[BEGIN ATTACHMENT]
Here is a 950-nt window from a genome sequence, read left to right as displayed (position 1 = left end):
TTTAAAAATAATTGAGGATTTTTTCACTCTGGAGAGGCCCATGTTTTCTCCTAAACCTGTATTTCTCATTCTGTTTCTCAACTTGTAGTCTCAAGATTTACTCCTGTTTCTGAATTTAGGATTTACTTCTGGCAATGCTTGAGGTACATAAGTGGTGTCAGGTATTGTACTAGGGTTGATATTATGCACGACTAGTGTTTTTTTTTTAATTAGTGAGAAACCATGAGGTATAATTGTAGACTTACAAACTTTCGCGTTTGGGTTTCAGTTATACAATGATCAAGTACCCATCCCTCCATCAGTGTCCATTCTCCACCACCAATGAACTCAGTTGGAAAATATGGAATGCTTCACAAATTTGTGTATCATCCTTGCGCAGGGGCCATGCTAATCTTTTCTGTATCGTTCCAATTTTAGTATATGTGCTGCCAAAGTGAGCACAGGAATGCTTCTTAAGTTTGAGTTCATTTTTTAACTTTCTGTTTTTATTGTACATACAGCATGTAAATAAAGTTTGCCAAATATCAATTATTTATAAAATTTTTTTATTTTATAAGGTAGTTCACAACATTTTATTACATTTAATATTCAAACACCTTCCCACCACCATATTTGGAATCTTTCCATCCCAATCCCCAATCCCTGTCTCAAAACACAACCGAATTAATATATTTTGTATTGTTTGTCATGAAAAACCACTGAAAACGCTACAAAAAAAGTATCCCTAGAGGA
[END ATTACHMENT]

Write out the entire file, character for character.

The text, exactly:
Here is a 950-nt window from a genome sequence, read left to right as displayed (position 1 = left end):
TTTAAAAATAATTGAGGATTTTTTCACTCTGGAGAGGCCCATGTTTTCTCCTAAACCTGTATTTCTCATTCTGTTTCTCAACTTGTAGTCTCAAGATTTACTCCTGTTTCTGAATTTAGGATTTACTTCTGGCAATGCTTGAGGTACATAAGTGGTGTCAGGTATTGTACTAGGGTTGATATTATGCACGACTAGTGTTTTTTTTTTAATTAGTGAGAAACCATGAGGTATAATTGTAGACTTACAAACTTTCGCGTTTGGGTTTCAGTTATACAATGATCAAGTACCCATCCCTCCATCAGTGTCCATTCTCCACCACCAATGAACTCAGTTGGAAAATATGGAATGCTTCACAAATTTGTGTATCATCCTTGCGCAGGGGCCATGCTAATCTTTTCTGTATCGTTCCAATTTTAGTATATGTGCTGCCAAAGTGAGCACAGGAATGCTTCTTAAGTTTGAGTTCATTTTTTAACTTTCTGTTTTTATTGTACATACAGCATGTAAATAAAGTTTGCCAAATATCAATTATTTATAAAATTTTTTTATTTTATAAGGTAGTTCACAACATTTTATTACATTTAATATTCAAACACCTTCCCACCACCATATTTGGAATCTTTCCATCCCAATCCCCAATCCCTGTCTCAAAACACAACCGAATTAATATATTTTGTATTGTTTGTCATGAAAAACCACTGAAAACGCTACAAAAAAAGTATCCCTAGAGGA